By make and model
Ford's quiet and clean fully-electric Focus variant ages gracefully into the 2015 model year.
The circular charging port is located on the front fender.
Under the hood (and under this massive engine cover) is the 107 kW electric motor.
The Focus Electric has a transmission with only one speed and a rear end with no tailpipe.
With 184 pound-feet of torque on tap, the Electric feels pretty zippy off of the line.
With a full battery, the driver can expect about 76 miles of silent motoring before stopping to recharge.
In previous tests, we found the Focus felt fatigued when asked to climb steep hills.
Energy is stored in a 23 kWh lithium ion battery pack located under and behind the back seats.
Plug into a 240V charging station and the battery will refill in about 3-4 hours.
The Focus' interior is nearly identical to the gasoline model.
Both digital and analog, the SmartGauge instrument cluster puts a lot of range and driving habit information in front of the driver.
The web-connected MyFord Touch infotainment system allows the driver to schedule and delay the EV's charging to match less expensive, off-peak utility hours.
Low speed city miles are where the electric car operates most efficiently.
Like most EVs that I've tested, the Focus Electric's efficiency drops as you go faster. For best results, keep it at the speed limit.
17-inch wheels shod in low-rolling resistance tires are standard.
The Focus Electric is significantly heavier than the gasoline model, but the torque masks the difference.
Making extensive use of the regenerative braking will not only extend your range, but will also extend the life of the friction brakes.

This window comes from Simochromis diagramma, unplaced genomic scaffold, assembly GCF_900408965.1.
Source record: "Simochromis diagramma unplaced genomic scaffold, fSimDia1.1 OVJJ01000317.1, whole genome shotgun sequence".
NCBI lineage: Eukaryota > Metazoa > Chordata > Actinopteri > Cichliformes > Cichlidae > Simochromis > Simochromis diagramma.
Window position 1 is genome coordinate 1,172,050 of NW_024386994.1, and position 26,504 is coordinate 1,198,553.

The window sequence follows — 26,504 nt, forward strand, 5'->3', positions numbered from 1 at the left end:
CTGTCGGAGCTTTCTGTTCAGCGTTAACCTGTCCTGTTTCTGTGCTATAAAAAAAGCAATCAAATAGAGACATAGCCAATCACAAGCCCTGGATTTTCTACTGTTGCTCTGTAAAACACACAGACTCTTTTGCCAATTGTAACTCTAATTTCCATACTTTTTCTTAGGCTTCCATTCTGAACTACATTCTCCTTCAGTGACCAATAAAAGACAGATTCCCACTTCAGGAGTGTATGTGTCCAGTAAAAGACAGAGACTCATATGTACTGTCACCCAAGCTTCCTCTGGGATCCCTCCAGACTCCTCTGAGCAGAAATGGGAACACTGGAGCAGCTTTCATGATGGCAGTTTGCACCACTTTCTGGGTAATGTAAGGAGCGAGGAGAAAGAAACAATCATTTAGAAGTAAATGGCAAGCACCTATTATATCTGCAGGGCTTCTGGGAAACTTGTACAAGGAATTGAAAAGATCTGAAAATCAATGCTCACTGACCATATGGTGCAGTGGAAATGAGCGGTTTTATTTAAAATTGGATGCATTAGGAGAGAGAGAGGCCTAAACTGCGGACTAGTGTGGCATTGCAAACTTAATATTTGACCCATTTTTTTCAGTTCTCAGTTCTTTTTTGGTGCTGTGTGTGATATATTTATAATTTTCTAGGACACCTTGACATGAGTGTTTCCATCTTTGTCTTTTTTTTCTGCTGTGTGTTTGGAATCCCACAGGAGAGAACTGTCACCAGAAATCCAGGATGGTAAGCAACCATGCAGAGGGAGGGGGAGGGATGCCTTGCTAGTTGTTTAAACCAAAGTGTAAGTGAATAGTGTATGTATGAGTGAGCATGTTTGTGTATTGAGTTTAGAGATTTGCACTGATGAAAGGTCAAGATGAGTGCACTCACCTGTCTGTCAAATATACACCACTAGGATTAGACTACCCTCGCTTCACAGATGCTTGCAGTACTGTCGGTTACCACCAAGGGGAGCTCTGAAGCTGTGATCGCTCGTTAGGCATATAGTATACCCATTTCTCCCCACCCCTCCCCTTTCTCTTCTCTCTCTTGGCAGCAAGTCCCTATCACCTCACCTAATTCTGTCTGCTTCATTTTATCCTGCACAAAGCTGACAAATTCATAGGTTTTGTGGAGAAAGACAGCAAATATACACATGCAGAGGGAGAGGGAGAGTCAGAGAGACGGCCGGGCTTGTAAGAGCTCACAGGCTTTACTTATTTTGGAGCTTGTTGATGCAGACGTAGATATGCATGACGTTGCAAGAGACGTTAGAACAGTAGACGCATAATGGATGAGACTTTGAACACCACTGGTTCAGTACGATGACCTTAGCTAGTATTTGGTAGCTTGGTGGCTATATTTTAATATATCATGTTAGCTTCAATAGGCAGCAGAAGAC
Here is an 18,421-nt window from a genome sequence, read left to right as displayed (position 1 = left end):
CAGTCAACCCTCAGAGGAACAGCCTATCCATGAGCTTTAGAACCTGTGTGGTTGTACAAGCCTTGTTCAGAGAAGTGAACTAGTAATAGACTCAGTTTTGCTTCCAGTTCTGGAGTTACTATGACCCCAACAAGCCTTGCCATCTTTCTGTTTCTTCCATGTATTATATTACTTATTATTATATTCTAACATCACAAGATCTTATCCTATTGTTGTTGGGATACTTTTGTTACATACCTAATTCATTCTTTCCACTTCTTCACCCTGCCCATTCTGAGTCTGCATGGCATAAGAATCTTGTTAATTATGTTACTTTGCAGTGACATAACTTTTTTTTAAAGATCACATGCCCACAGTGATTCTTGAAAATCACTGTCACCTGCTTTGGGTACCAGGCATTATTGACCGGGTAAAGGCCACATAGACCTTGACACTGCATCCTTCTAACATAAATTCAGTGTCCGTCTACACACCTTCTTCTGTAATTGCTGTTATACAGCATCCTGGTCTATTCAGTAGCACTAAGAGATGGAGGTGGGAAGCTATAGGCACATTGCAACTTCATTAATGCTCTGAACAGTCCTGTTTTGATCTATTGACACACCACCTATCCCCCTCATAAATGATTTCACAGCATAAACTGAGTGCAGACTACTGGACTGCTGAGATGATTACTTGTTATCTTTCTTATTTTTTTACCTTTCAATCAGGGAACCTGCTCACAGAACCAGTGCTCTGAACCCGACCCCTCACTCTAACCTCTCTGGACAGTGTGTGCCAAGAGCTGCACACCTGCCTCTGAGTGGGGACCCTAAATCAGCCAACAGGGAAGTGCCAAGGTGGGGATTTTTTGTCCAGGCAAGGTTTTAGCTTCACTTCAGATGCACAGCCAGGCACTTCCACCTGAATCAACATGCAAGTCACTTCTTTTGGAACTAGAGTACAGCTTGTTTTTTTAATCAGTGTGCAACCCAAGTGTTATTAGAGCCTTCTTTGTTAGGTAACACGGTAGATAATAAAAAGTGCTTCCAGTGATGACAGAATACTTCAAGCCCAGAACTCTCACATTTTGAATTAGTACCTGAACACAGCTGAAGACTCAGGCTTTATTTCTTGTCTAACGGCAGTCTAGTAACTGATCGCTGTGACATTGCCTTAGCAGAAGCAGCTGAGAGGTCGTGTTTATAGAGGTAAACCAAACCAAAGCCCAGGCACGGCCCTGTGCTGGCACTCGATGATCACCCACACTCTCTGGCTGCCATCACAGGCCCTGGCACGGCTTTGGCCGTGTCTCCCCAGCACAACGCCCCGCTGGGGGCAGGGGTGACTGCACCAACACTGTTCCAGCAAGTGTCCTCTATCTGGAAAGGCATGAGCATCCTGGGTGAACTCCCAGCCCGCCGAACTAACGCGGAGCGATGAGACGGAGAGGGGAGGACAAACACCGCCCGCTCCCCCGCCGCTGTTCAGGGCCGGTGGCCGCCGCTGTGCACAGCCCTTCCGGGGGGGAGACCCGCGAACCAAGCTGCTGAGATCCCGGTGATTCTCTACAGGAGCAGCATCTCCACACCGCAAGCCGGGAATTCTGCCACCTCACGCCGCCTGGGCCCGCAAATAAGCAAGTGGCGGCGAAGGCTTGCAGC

The small hatchback form factor seems, to me, like an ideal configuration for city dwellers.
The battery pack intrudes into the rear hatchback area, which reduces the amount of room for cargo.
Beneath a false floor, you'll find the fix-a-flat kit and the standard wall-charging cable.
A 110V wall outlet should only be used as a last resort. With this charging cable, filling the battery takes about 20 hours.
The EPA reckons that the Focus Electric costs about $900 less than the gasoline model to operate per year.
The Kinetic design of the Focus looks futuristic, but doesn't scream, "Look at me, I'm an EV!"
The one-size fits all options list means that the Focus Electric isn't available with any advanced driver aid features, such as blind spot monitoring or automatic parking.
A rear view camera is standard and about the extent of the driver aid technology.
Our model featured one of the only options available, a leather seating package.
The transmission features two positions. D is the standard drive mode and L amps up the regenerative braking, which can recapture more energy in hilly areas.
MyFord Touch still uses the "four corners" organization that makes it easy to jump between navigation, audio, and climate controls.
The navigation system is easy to understand and features an EcoRoutes path-finding algorithm that routes trips to maximize the battery's range.
Bluetooth is standard with profiles for audio streaming, hands-free calling, and text message access.
The navigation system uses maps that are stored on an SD card in the center console. Here, you'll also find the USB and AV inputs.
For 2015, the Electric receives a price drop of about $6,000 to better compete with new models from Fiat and Kia.